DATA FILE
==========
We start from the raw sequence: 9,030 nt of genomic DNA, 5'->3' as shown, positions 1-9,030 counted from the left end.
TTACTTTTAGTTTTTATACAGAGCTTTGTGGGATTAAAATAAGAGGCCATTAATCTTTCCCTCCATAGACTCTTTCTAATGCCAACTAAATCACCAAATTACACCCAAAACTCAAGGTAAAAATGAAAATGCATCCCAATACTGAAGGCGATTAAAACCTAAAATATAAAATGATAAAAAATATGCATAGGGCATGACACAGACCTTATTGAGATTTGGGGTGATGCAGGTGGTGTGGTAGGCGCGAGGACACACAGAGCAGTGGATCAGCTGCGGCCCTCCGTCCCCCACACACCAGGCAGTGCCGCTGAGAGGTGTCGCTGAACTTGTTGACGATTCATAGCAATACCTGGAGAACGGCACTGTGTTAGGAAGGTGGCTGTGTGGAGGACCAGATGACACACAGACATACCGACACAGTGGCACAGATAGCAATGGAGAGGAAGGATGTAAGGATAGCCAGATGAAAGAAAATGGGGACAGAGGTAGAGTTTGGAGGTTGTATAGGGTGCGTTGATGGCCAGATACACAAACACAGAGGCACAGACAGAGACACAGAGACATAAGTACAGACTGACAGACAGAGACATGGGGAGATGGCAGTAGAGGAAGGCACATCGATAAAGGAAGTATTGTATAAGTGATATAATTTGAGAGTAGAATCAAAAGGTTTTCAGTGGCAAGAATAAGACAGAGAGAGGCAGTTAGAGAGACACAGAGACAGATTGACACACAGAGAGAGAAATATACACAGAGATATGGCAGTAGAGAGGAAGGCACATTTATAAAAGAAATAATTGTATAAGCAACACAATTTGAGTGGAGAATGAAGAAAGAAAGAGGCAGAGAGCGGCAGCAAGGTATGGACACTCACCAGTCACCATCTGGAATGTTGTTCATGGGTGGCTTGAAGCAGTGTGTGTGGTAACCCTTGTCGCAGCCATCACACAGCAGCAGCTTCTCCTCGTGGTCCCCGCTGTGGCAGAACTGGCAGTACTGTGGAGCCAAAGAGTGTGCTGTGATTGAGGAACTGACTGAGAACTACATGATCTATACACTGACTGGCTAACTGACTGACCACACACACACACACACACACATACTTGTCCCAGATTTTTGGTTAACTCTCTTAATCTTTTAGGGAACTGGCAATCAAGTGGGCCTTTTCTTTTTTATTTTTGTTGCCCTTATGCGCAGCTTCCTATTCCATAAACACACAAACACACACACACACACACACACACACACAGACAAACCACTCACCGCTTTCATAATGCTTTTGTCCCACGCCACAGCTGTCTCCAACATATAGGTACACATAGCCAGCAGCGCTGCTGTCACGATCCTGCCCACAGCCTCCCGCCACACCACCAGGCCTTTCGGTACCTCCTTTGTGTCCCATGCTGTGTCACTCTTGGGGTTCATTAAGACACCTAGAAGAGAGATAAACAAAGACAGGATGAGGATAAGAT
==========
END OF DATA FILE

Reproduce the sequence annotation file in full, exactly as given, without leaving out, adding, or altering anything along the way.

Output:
We start from the raw sequence: 9,030 nt of genomic DNA, 5'->3' as shown, positions 1-9,030 counted from the left end.
TTACTTTTAGTTTTTATACAGAGCTTTGTGGGATTAAAATAAGAGGCCATTAATCTTTCCCTCCATAGACTCTTTCTAATGCCAACTAAATCACCAAATTACACCCAAAACTCAAGGTAAAAATGAAAATGCATCCCAATACTGAAGGCGATTAAAACCTAAAATATAAAATGATAAAAAATATGCATAGGGCATGACACAGACCTTATTGAGATTTGGGGTGATGCAGGTGGTGTGGTAGGCGCGAGGACACACAGAGCAGTGGATCAGCTGCGGCCCTCCGTCCCCCACACACCAGGCAGTGCCGCTGAGAGGTGTCGCTGAACTTGTTGACGATTCATAGCAATACCTGGAGAACGGCACTGTGTTAGGAAGGTGGCTGTGTGGAGGACCAGATGACACACAGACATACCGACACAGTGGCACAGATAGCAATGGAGAGGAAGGATGTAAGGATAGCCAGATGAAAGAAAATGGGGACAGAGGTAGAGTTTGGAGGTTGTATAGGGTGCGTTGATGGCCAGATACACAAACACAGAGGCACAGACAGAGACACAGAGACATAAGTACAGACTGACAGACAGAGACATGGGGAGATGGCAGTAGAGGAAGGCACATCGATAAAGGAAGTATTGTATAAGTGATATAATTTGAGAGTAGAATCAAAAGGTTTTCAGTGGCAAGAATAAGACAGAGAGAGGCAGTTAGAGAGACACAGAGACAGATTGACACACAGAGAGAGAAATATACACAGAGATATGGCAGTAGAGAGGAAGGCACATTTATAAAAGAAATAATTGTATAAGCAACACAATTTGAGTGGAGAATGAAGAAAGAAAGAGGCAGAGAGCGGCAGCAAGGTATGGACACTCACCAGTCACCATCTGGAATGTTGTTCATGGGTGGCTTGAAGCAGTGTGTGTGGTAACCCTTGTCGCAGCCATCACACAGCAGCAGCTTCTCCTCGTGGTCCCCGCTGTGGCAGAACTGGCAGTACTGTGGAGCCAAAGAGTGTGCTGTGATTGAGGAACTGACTGAGAACTACATGATCTATACACTGACTGGCTAACTGACTGACCACACACACACACACACACACATACTTGTCCCAGATTTTTGGTTAACTCTCTTAATCTTTTAGGGAACTGGCAATCAAGTGGGCCTTTTCTTTTTTATTTTTGTTGCCCTTATGCGCAGCTTCCTATTCCATAAACACACAAACACACACACACACACACACACACACACAGACAAACCACTCACCGCTTTCATAATGCTTTTGTCCCACGCCACAGCTGTCTCCAACATATAGGTACACATAGCCAGCAGCGCTGCTGTCACGATCCTGCCCACAGCCTCCCGCCACACCACCAGGCCTTTCGGTACCTCCTTTGTGTCCCATGCTGTGTCACTCTTGGGGTTCATTAAGACACCTAGAAGAGAGATAAACAAAGACAGGATGAGGATAAGAT